The rise and spread of neo-liberalism since the 1980s has been a remarkable phenomenon. At its heart, it is based on a simple, utterly amoral idea ” that of the cost-benefit calculating individual. Life is understood as a competitive struggle among individuals. Each seeks to minimise their costs and maximise their benefits.
I have a more generous view of the neoliberal project: as something that genuinely must have seemed like a good idea at the time. By the 1980s the failure of socialist, centrally planned economies – both in the Soviet bloc, and in places like the UK and New Zealand – seemed very evident. Free market economies obviously generated more wealth and more prosperity than socialist ones and there seemed, as Keynes put it, to be a fundamental link between free markets and individual freedom. So why not do the opposite of the Soviet bloc: minimise the state and maximise the free market? Won’t that give you just heaps of prosperity and freedom?
I find Robert Reich’s answer to the failure of neoliberalism the most compelling. He points out that the state creates the free market. It creates money and regulates its supply, it creates the legal system through which contracts are enforced. It guarantees the solvency of the financial sector, it protects property rights and guards against catastrophic market failure (or, at least, is supposed to). You can’t take the state out of the free market because it creates the free market and regulates almost every aspect of its existence. So what you get under the deregulated, neoliberal model are the wealthy using the political system to set the parameters of the market to privilege the already privileged. Labour is taxed but capital is not; benefit fraud is investigated and punished but financial crimes (mostly) are not, profits are privitised but costs are socialised, and so on. And all of these things are defended as ‘what the market wants’.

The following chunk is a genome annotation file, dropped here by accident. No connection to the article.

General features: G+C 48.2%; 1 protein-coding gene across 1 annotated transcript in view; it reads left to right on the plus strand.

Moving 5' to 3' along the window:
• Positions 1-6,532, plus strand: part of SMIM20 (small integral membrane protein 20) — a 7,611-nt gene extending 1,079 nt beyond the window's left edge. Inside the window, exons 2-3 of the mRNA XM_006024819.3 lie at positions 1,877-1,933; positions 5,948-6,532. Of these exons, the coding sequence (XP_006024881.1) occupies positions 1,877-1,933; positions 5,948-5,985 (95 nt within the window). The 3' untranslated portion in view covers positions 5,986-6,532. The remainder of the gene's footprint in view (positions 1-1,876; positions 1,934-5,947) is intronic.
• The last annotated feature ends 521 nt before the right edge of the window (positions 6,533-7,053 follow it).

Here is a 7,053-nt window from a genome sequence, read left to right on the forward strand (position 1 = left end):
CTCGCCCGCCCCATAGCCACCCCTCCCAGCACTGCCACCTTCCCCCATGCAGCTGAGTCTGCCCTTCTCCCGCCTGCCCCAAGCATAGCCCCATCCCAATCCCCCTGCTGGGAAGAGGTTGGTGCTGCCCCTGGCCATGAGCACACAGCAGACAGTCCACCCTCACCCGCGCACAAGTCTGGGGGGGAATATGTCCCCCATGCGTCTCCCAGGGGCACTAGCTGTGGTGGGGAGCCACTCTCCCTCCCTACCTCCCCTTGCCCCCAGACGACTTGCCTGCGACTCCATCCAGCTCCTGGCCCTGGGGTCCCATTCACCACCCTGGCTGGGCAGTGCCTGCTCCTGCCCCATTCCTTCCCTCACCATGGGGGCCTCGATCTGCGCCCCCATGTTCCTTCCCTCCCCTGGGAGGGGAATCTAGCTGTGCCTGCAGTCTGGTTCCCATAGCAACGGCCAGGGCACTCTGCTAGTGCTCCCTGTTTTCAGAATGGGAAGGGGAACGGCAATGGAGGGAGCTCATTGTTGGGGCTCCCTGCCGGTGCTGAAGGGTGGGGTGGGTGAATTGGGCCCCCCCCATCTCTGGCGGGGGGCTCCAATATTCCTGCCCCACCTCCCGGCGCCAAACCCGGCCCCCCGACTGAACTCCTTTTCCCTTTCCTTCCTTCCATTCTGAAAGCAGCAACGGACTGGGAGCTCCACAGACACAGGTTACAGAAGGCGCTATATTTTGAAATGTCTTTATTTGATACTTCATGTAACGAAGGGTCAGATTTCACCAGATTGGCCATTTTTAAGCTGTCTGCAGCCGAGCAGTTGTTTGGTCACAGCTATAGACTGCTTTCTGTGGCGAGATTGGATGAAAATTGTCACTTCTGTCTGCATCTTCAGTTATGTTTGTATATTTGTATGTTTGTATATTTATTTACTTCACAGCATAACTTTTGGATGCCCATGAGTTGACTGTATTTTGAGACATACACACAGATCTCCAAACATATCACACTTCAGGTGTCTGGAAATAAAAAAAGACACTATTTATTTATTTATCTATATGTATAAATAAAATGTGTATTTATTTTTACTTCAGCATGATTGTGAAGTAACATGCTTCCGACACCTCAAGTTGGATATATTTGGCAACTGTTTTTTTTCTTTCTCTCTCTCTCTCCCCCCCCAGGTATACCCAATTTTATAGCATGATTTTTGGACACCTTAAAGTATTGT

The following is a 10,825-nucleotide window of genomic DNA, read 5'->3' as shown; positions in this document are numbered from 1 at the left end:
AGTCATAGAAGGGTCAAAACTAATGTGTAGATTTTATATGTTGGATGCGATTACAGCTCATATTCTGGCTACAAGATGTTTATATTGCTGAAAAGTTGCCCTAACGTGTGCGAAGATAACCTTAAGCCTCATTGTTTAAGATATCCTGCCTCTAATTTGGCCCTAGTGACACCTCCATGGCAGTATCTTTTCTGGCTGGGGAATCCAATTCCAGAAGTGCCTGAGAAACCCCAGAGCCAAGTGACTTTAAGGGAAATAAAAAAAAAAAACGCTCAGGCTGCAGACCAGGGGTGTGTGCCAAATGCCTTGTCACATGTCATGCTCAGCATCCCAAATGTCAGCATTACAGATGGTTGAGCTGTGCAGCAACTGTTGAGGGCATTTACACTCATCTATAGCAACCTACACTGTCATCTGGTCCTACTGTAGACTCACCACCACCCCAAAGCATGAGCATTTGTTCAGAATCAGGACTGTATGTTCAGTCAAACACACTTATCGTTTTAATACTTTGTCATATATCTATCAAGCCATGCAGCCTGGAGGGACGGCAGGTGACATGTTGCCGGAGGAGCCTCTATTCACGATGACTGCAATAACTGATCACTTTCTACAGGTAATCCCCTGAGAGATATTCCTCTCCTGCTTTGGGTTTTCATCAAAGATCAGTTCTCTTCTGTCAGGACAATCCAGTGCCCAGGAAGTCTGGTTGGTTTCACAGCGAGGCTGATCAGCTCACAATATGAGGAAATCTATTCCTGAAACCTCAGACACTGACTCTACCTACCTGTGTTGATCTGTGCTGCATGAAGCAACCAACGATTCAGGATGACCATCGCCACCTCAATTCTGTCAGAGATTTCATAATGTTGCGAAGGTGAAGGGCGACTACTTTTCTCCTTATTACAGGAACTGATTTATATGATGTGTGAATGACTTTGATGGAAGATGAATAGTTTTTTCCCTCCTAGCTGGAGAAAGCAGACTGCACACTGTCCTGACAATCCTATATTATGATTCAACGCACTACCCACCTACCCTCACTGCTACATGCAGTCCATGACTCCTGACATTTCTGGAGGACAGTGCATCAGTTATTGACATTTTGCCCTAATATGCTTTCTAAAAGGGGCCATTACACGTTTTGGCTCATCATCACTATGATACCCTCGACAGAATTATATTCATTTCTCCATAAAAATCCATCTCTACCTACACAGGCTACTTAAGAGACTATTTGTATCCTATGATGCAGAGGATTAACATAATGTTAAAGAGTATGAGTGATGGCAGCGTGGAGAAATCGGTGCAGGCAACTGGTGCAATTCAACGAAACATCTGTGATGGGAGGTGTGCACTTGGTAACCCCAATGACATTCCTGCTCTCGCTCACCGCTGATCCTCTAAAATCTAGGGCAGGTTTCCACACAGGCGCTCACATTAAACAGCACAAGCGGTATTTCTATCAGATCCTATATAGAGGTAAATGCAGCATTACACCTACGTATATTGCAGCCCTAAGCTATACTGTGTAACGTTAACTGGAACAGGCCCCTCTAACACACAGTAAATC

The result is less growth and less prosperity because capital can maximise profits through gaming the political system rather than creating new products and businesses and jobs. The economy is based on rent-seeking rather than wealth creation; the hypertrophied, wildly profitable, politically powerful but completely unproductive finance sectors characteristic of neoliberal economies functioning as exhibit A. Neoliberalism hasn’t failed as awfully as no-holds-barred socialism, but it has failed, not because it was amoral, or evil or ruthless – the intentions were good – but just because it simply didn’t work.